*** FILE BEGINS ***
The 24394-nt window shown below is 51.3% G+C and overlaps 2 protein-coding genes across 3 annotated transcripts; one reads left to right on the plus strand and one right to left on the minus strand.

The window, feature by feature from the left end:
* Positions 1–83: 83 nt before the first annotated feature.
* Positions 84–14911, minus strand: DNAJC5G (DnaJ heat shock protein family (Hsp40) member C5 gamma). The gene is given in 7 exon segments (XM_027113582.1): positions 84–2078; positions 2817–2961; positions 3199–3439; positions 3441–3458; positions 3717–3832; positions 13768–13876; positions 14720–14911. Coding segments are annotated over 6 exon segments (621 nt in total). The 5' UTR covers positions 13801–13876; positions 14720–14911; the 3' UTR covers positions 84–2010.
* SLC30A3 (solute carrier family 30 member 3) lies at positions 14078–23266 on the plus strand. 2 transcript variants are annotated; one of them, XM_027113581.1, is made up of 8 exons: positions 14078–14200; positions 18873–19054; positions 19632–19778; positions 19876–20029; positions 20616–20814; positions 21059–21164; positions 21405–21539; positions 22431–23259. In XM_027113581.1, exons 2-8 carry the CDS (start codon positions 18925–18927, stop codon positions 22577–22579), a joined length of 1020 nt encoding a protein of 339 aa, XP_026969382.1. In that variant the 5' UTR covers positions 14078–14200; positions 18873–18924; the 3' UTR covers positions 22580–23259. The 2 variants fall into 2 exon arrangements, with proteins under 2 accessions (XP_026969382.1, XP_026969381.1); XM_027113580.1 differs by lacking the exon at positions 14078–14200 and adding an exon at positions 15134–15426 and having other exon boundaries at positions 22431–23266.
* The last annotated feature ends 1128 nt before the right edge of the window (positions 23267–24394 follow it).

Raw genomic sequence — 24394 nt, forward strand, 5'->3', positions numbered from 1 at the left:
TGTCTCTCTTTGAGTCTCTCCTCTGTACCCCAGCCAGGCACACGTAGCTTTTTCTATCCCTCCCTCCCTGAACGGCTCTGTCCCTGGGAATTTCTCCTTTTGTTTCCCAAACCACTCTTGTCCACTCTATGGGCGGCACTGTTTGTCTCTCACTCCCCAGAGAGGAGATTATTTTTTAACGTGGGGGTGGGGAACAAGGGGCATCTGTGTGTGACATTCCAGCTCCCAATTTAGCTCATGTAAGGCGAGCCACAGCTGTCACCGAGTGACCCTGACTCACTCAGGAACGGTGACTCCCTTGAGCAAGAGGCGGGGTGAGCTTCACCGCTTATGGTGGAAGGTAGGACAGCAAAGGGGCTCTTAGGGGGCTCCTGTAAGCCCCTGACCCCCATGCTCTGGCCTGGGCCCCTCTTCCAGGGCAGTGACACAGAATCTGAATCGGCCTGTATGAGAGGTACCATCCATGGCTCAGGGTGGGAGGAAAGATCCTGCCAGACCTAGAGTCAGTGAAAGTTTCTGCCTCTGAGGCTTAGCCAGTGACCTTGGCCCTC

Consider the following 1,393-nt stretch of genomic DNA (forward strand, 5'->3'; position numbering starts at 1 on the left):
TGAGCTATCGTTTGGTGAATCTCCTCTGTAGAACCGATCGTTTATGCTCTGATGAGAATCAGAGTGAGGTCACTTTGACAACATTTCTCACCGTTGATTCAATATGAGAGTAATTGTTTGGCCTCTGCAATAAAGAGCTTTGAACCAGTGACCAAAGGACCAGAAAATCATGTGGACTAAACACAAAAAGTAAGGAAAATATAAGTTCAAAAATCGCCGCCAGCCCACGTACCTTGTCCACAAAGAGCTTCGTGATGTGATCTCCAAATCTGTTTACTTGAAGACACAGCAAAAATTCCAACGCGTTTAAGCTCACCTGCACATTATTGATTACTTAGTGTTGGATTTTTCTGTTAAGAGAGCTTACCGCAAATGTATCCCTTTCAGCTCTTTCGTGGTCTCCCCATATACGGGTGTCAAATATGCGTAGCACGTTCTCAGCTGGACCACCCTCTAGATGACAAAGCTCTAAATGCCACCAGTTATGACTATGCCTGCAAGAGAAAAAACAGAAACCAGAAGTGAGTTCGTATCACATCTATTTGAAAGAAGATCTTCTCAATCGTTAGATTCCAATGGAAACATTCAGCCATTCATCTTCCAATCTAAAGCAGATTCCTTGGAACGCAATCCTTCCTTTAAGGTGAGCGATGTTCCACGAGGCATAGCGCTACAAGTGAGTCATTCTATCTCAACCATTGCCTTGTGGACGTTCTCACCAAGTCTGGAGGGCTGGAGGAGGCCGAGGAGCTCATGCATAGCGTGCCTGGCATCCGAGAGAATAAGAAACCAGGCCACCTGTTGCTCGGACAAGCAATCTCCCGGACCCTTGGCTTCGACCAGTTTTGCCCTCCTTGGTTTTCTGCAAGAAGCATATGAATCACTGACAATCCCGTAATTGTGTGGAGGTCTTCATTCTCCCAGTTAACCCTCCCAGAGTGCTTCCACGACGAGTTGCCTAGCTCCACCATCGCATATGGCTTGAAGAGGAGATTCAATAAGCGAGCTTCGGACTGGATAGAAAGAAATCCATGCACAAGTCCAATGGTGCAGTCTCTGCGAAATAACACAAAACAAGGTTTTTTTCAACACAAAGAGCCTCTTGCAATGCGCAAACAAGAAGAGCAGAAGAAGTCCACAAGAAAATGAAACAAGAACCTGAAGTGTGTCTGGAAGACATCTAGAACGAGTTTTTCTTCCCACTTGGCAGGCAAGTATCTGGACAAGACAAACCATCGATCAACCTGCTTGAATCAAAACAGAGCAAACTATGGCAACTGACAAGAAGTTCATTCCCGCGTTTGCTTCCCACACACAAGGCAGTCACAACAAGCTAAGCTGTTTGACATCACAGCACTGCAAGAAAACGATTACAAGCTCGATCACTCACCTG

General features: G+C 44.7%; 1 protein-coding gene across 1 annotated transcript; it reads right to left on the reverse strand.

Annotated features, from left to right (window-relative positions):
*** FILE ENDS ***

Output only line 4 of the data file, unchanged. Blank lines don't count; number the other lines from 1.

* Positions 84–14911, minus strand: DNAJC5G (DnaJ heat shock protein family (Hsp40) member C5 gamma). The gene is given in 7 exon segments (XM_027113582.1): positions 84–2078; positions 2817–2961; positions 3199–3439; positions 3441–3458; positions 3717–3832; positions 13768–13876; positions 14720–14911. Coding segments are annotated over 6 exon segments (621 nt in total). The 5' UTR covers positions 13801–13876; positions 14720–14911; the 3' UTR covers positions 84–2010.